With a population of 17.1 million people in 2012, Niger has one of the lowest Human Development Index rankings in the world [19] and its under–5 mortality rate of 114 is one of the world’s highest [20]. However, Niger has also made significant reductions in under–5 mortality since 1990, and is amongst 23 of the 74 Countdown countries on track to achieve its millennium development goal for child mortality (MDG4) [21]. Key factors leading to this decline were the establishment of health posts (peripheral structures in villages with at least 5000 people and located more than 10 km from health centres) in 2000 and the establishment of free health care for pregnant women and children under 5 which began in 2006 [20]. Beginning in 2008, paid community health workers in public health posts were authorised to provide iCCM for children with fever or malaria, suspected pneumonia, and diarrhoea [20]. However, even following these advancements, challenges and barriers to effective care–seeking and treatment utilisation remained in Niger, and the overall level of child mortality continued to be unacceptably high.

Overview of the approach

Between 2006 and 2008, the government of Niger in collaboration with UNICEF and other non–governmental and media partners began planning for a model programme of communication for social and behaviour change for child survival. At the national level, a multisectoral team was identified with representatives of the ministry of health, the ministry of communication, the ministry of water resources, and the ministry of education and decentralisation. Together the team identified the key family practices (‘les pratiques familiales essentielles’ or ‘PFEs’) critical to improve child survival: exclusive breastfeeding, sleeping under insecticide–treated bednets, oral rehydration solution (ORS) for treatment of diarrhoea, hand washing with soap, complementary feeding, use of preventive health services like vaccinations and treatment for childhood illnesses. (Promotion of birth spacing started in 2012 as the eighth key family practice (KFP).) In addition, the team identified a three pronged approach to promote social and behavioural change including: social and behaviour change communication, social mobilisation and advocacy efforts ( Box 1 ). Together these partners worked to secure the necessary financial and human resources to test the approach, as well as to begin to establish coordination mechanisms at both national and local levels.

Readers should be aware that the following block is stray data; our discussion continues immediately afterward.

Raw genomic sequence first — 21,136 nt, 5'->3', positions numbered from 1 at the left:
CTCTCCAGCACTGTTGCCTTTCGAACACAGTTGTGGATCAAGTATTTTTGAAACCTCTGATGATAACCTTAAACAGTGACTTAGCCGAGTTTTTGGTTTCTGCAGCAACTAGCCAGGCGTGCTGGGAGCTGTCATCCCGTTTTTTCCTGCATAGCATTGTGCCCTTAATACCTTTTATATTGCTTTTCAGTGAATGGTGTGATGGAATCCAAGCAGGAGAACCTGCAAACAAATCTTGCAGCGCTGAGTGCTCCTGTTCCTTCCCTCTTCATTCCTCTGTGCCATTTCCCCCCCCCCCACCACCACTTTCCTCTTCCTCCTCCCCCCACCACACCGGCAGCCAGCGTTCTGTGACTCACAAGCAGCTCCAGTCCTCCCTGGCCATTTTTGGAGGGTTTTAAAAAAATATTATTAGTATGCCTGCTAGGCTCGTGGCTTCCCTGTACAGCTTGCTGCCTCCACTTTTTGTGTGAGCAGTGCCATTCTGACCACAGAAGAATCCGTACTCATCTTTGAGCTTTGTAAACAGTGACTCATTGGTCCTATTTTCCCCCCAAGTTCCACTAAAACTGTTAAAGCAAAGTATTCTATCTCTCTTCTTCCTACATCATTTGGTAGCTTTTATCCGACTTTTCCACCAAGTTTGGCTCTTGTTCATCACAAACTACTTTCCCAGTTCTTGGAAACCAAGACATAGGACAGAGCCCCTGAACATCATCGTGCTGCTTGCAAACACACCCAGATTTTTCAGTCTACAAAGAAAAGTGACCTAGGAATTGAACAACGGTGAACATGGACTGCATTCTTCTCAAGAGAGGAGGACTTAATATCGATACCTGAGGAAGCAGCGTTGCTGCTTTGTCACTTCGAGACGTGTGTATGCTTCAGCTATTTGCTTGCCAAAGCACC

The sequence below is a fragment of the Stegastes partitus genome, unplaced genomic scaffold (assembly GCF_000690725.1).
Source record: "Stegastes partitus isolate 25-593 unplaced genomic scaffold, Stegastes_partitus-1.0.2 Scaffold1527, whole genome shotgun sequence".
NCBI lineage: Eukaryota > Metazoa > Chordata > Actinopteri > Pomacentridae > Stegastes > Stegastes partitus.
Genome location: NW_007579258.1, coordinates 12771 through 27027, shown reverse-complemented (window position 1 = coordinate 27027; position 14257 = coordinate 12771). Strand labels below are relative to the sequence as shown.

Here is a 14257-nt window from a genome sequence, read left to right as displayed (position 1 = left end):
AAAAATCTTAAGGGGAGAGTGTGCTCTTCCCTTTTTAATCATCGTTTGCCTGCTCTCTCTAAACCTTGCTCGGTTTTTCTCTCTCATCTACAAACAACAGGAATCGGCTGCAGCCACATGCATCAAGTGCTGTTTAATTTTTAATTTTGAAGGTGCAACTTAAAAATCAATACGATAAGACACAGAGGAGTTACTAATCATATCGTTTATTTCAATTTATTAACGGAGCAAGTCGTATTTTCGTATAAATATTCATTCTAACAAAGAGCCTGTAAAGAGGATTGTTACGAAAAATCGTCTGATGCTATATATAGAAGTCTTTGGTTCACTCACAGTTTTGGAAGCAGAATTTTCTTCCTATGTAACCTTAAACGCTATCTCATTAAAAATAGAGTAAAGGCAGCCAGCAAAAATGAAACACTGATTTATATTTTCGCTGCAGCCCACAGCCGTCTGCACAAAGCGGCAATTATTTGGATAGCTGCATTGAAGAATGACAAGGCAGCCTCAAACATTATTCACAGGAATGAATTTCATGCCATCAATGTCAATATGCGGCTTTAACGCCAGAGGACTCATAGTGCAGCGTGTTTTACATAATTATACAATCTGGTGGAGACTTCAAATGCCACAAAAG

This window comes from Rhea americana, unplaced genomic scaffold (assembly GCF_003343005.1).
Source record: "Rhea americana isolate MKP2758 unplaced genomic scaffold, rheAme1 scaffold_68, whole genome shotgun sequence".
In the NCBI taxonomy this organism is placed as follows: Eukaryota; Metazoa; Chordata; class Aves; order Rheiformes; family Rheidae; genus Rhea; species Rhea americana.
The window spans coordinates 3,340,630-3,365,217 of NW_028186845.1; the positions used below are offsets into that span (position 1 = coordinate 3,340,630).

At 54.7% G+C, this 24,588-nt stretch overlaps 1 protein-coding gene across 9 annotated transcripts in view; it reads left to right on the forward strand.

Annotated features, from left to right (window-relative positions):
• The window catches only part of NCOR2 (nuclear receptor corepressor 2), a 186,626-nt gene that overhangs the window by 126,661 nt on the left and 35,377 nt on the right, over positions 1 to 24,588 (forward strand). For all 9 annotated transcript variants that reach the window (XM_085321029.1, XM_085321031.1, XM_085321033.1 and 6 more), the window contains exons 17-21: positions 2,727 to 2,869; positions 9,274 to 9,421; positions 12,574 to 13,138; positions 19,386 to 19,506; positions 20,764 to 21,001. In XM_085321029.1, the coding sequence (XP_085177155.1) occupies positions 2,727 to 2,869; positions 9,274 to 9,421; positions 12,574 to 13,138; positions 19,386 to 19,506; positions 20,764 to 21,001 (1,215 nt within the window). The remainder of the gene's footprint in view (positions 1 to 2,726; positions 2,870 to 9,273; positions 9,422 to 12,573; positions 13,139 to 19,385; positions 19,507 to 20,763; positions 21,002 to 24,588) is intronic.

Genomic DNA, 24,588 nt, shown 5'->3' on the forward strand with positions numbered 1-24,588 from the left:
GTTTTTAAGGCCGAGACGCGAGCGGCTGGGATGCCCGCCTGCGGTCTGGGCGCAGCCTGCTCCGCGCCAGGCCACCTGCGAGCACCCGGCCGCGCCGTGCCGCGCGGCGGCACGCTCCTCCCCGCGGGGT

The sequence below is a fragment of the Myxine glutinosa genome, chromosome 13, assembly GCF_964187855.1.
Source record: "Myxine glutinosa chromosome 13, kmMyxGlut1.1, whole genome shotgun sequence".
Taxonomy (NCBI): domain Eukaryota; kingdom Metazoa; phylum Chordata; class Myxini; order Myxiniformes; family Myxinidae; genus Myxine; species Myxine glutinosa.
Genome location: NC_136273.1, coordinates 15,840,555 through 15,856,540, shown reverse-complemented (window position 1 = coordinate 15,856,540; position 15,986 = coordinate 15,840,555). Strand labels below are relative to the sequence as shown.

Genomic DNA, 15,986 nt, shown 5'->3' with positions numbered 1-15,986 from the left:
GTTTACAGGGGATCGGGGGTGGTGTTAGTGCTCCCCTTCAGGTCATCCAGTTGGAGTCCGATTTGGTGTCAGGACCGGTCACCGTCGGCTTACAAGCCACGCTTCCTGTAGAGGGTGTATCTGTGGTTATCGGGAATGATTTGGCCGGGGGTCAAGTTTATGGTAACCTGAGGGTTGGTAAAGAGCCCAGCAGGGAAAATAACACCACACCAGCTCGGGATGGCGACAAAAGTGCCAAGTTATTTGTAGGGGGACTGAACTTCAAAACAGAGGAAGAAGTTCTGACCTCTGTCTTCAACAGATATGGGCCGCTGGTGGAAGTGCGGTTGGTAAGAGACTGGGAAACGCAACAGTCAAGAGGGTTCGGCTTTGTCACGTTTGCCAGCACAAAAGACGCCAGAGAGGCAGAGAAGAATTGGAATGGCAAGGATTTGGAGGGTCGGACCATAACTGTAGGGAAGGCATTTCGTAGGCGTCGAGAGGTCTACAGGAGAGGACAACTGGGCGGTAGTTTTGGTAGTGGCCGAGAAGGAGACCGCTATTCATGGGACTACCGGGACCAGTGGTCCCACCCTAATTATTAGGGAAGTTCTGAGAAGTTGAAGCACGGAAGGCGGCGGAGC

Box 1. 

Niger’s three pronged approach to promote social and behavioural change for child survival

1. Social and behaviour change communication

• Interpersonal communication (IPC) using relais communautaires and participatory communication mechanisms such as local and traditional media, cinema, theatre and community radio

• Community empowerment/participation for collective change through community learning activities, community–led design, and implementation and monitoring of action plans

2. Social mobilisation

• Creation of partnerships and networks (traditional chiefs, women and youth)

• Media campaigns and proximity media (cinema forum, community radios, theatre)

3. Advocacy

• Local (imams, traditional chiefs) and national partners

Tools utilised within the Niger programme are available at: http://ccmcentral.com/iccm-symposium/tools/#tab14



In 2008, the Maradi and Zinder regions were identified as the setting in which to test the approach. Within these regions, five communes (with 50 intervention villages and 25 comparison villages) were identified [22].

With the support of UNICEF, local government teams and non–governmental staff convened advocacy meetings in each village to introduce the approach and build local trust. In addition, community workers were elected (a two–day process based on defined criteria) and trained over a period of seven days. These individuals were then charged with leading implementation of the approach and guiding activities locally.

Next, local core groups were created to promote the key family practices. In order to ensure that the approach was largely community–based and community–driven, relais communautaires (a cadre of community volunteers) were engaged along with key community leaders such as imams and traditional leaders. Together these partners conducted participatory community and household assessments to identify the main drivers of local behaviours and analyse barriers to high coverage of each of the eight family practices. Open dialogue is encouraged during these assessments, in order to ensure that both constraints and locally acceptable solutions are discussed, and that consensus regarding the need for change can be reached. Based on the findings of these assessments, the partners work together to develop village ‘Plans of Action’ ( Figure 1 ).

Figure 1.  A participatory community assessment in Niger. Photo credit: UNICEF NIGER.